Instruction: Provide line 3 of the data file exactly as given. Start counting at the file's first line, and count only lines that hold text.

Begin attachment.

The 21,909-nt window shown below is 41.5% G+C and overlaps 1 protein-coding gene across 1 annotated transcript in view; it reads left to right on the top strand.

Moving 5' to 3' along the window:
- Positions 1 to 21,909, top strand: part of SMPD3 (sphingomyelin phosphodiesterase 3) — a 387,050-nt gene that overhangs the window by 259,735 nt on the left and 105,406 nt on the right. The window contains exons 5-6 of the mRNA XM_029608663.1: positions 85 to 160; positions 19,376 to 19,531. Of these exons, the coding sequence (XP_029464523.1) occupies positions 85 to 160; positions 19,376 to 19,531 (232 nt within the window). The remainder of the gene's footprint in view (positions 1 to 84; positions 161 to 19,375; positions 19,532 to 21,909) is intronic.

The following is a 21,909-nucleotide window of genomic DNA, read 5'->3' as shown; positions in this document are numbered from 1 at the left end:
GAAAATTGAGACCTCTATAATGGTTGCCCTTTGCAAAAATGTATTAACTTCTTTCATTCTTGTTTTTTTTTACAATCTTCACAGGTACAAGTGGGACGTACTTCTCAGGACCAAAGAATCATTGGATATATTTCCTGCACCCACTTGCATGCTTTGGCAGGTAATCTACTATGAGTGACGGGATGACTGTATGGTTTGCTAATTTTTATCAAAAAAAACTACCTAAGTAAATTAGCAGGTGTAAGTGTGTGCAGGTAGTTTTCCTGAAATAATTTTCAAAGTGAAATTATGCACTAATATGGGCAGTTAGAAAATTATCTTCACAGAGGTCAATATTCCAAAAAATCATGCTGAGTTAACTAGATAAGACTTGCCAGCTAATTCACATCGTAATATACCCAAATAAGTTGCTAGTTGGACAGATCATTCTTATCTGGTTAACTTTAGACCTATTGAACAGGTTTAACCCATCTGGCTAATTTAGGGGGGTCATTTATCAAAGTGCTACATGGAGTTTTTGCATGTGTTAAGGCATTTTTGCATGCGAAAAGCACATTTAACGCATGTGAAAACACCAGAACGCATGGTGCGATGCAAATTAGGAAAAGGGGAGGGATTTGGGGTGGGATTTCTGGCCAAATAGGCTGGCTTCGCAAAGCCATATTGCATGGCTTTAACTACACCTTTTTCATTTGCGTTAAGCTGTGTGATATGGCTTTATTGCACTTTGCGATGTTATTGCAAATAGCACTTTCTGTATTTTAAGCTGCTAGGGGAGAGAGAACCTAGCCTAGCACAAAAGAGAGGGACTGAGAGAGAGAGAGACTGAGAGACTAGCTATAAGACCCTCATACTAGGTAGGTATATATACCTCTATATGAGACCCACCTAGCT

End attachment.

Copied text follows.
- Positions 1 to 21,909, top strand: part of SMPD3 (sphingomyelin phosphodiesterase 3) — a 387,050-nt gene that overhangs the window by 259,735 nt on the left and 105,406 nt on the right. The window contains exons 5-6 of the mRNA XM_029608663.1: positions 85 to 160; positions 19,376 to 19,531. Of these exons, the coding sequence (XP_029464523.1) occupies positions 85 to 160; positions 19,376 to 19,531 (232 nt within the window). The remainder of the gene's footprint in view (positions 1 to 84; positions 161 to 19,375; positions 19,532 to 21,909) is intronic.